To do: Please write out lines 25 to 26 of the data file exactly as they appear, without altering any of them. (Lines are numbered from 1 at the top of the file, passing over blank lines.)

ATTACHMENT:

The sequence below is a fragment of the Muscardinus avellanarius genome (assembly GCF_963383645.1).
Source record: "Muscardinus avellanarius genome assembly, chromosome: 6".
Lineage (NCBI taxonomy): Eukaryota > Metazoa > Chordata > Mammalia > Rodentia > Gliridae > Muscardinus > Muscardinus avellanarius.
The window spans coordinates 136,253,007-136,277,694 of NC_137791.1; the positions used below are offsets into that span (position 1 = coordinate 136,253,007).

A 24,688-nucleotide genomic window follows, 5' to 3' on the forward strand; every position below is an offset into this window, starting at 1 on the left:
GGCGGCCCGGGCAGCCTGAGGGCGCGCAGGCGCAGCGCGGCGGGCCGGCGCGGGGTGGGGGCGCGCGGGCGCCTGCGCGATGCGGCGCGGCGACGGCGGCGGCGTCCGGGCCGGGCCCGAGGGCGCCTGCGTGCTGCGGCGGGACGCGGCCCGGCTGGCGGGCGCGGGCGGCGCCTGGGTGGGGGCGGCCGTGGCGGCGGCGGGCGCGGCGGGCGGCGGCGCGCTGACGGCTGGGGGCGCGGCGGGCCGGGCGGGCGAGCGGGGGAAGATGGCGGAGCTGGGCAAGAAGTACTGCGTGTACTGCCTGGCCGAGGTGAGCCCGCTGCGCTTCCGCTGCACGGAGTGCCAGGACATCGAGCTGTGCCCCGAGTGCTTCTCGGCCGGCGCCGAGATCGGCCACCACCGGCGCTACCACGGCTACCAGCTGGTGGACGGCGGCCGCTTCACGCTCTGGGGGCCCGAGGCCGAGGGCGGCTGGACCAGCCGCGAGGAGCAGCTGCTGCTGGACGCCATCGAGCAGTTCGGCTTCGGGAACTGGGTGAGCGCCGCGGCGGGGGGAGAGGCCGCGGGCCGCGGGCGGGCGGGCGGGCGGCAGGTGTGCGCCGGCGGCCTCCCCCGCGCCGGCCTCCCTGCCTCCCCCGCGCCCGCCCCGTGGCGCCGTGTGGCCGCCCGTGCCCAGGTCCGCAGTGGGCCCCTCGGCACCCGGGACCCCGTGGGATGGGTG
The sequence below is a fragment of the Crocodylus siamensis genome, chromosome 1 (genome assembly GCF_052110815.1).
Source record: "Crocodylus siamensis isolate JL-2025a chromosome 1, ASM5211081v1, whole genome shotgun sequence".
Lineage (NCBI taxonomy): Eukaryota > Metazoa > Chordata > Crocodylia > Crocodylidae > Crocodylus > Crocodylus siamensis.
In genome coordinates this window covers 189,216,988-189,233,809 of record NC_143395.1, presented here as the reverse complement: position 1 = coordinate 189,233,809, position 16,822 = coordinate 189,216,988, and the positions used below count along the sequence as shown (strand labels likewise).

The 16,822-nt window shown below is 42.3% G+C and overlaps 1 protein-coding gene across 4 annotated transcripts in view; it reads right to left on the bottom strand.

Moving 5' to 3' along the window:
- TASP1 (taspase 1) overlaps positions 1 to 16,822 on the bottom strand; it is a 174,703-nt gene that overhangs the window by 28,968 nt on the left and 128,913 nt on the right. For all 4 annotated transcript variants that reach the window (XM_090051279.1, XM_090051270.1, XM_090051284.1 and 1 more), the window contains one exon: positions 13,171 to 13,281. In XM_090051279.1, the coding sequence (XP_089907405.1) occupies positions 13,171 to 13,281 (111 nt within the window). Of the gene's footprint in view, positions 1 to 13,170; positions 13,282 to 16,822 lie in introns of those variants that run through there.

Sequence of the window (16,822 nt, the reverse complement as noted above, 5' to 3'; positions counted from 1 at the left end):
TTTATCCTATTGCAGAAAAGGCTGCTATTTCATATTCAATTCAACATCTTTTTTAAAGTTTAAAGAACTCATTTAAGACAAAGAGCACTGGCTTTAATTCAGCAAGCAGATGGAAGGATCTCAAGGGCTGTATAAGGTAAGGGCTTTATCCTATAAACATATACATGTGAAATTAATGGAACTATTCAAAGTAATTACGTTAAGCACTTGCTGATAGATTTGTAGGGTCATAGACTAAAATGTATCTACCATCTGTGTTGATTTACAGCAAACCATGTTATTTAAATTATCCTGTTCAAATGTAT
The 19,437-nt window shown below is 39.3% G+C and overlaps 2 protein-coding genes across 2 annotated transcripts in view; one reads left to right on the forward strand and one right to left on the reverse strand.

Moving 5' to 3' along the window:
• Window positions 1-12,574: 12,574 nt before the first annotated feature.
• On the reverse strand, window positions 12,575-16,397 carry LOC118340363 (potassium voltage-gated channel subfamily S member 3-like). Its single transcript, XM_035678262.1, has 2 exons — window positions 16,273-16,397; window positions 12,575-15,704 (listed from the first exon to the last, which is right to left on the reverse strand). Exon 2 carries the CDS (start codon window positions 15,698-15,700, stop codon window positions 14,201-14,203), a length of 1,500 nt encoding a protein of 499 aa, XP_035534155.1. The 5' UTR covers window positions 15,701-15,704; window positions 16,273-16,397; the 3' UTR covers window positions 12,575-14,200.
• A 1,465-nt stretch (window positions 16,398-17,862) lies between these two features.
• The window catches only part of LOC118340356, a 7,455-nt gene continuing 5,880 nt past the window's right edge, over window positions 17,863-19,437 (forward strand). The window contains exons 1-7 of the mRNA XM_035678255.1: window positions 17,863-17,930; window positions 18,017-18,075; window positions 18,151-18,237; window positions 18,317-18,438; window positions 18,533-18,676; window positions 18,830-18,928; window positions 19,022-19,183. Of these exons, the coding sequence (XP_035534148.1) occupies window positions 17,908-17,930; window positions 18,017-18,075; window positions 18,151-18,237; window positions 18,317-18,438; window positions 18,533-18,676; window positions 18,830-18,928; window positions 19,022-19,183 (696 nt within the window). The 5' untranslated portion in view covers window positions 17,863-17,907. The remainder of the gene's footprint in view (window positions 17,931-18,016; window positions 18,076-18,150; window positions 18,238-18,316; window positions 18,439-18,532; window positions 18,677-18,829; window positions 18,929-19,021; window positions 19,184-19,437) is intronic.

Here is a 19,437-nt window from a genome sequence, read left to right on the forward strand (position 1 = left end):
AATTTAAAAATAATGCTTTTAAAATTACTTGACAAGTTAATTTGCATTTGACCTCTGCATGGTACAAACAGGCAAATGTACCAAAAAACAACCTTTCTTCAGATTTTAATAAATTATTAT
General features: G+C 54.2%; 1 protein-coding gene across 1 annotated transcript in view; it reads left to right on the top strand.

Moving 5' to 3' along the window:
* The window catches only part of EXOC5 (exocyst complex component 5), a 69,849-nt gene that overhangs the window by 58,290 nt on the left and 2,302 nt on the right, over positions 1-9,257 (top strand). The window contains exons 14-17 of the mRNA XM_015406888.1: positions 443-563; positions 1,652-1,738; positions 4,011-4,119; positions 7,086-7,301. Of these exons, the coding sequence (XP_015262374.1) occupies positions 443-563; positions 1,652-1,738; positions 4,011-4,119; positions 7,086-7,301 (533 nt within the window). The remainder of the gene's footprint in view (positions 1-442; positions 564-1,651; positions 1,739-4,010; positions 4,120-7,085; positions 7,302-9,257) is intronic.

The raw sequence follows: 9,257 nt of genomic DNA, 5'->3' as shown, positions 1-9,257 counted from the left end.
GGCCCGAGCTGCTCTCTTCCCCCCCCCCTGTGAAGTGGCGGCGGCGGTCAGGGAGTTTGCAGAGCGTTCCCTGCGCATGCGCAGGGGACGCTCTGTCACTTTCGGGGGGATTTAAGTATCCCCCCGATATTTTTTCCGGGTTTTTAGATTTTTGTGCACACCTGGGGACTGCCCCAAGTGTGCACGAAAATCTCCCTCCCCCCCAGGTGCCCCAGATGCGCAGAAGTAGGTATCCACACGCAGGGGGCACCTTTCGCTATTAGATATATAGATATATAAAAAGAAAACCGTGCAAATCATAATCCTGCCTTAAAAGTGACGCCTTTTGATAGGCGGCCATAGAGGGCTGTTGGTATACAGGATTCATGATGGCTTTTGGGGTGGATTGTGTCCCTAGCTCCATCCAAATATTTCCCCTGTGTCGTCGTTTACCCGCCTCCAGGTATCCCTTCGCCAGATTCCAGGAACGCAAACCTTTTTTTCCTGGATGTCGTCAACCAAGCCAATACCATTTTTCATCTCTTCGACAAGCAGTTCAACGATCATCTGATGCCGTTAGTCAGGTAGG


Moving 5' to 3' along the window:
* The window catches only part of EXOC5 (exocyst complex component 5), a 69,849-nt gene that overhangs the window by 58,290 nt on the left and 2,302 nt on the right, over positions 1-9,257 (top strand). The window contains exons 14-17 of the mRNA XM_015406888.1: positions 443-563; positions 1,652-1,738; positions 4,011-4,119; positions 7,086-7,301. Of these exons, the coding sequence (XP_015262374.1) occupies positions 443-563; positions 1,652-1,738; positions 4,011-4,119; positions 7,086-7,301 (533 nt within the window). The remainder of the gene's footprint in view (positions 1-442; positions 564-1,651; positions 1,739-4,010; positions 4,120-7,085; positions 7,302-9,257) is intronic.